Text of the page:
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In the play Macbeth, Macbeth was king, and he was asking Lady Macbeth a question:

Macbeth: What is the night?
Lady Macbeth: At odds with the morning, which is which.

In Lady Macbeth's reply, I couldn't quite understand what "which is which" meant. What does it actually mean?

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2 Answers

up vote 6 down vote accepted

She means that the night is arguing with ("at odds with") the morning to determine which of them is night and which is morning - it's a poetic way of describing the grey boundary between night and morning.

There is a famous Islamic test to determine when day has broken:

And eat and drink until the white thread becomes distinct to you from the black thread of the dawn.

I suspect that this conversation is happening just around the time that the distinction would be barely visible.

By the way, in case it wasn't clear: his question "What is the night?" essentially means "What time is it?"; her answer means "Just before morning." But it sounds a lot better the way Shakespeare wrote it.

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That explains the "at odds with the moment", but where does "which is which" come in? –  Thursagen Jun 23 '11 at 22:09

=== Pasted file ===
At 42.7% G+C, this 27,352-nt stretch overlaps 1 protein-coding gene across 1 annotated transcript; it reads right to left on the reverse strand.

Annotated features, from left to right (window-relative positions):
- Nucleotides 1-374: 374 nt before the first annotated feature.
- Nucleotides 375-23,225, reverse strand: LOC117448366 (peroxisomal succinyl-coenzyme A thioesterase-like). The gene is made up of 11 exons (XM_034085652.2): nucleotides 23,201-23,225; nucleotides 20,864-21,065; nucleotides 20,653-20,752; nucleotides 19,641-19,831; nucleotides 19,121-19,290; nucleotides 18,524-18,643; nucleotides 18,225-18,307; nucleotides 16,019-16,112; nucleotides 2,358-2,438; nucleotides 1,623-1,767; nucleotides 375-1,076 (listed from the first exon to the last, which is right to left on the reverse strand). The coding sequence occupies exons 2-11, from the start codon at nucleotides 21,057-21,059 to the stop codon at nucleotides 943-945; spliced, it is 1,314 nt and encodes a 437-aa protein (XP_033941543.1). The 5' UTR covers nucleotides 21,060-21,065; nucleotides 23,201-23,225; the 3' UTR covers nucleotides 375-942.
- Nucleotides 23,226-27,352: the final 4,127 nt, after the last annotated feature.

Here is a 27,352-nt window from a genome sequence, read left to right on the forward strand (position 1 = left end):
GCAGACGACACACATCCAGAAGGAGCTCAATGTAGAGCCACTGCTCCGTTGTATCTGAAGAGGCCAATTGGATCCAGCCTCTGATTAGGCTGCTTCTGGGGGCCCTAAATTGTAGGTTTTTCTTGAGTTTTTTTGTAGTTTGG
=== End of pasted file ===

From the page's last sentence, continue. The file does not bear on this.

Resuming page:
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In my first sentence above: "which of them is night and which is morning". Again, the literal sense is that the hour - and the light - is just at that delicate balance between night and morning. This morning in Southern California, that moment was about 4:30; in Scotland (and I have no idea what time of year, of course) it might have been anywhere between 3 and 6. By setting the action at that hour - and making it clear that nobody's been to bed yet - Shakespeare emphasizes the fact that Los Macbeth haven't been getting much sleep lately. –  MT_Head Jun 23 '11 at 22:21
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Just to further MT's great explanation, a modern version might be something like ..

  • What the heck hour of the night is it anyway?
  • hmm, just now it look's like there's an argument going on between night and the sunrise...

An interesting question for me with a line like this, is W.S. really "getting at" some other meaning, and then perhaps, an even deeper meaning?

The lines (just on their own - twelve words - no further elements from the astounding work of art needed) certainly make me think of the distinction between good/bad, positive/negative, yin/yang...

I'm immediately put in to a somewhat spooky place where you don't quite know what's going on, and you - Macbeth - everyone - is internally mixed-up about just what is good and bad, what is reality and dream .. what is life and what is a story ... it's pretty potent stuff.

(There's a cheesy line from a pop song "Does anybody really know what time it is?" ... it's the same sort of thing diluted a hundred times.)

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+1 for " the distinction between good/bad, positive/negative, yin/yang" that reminds me of the many instances of "fair and foul" in the play. –  Manjima Jun 24 '11 at 14:51
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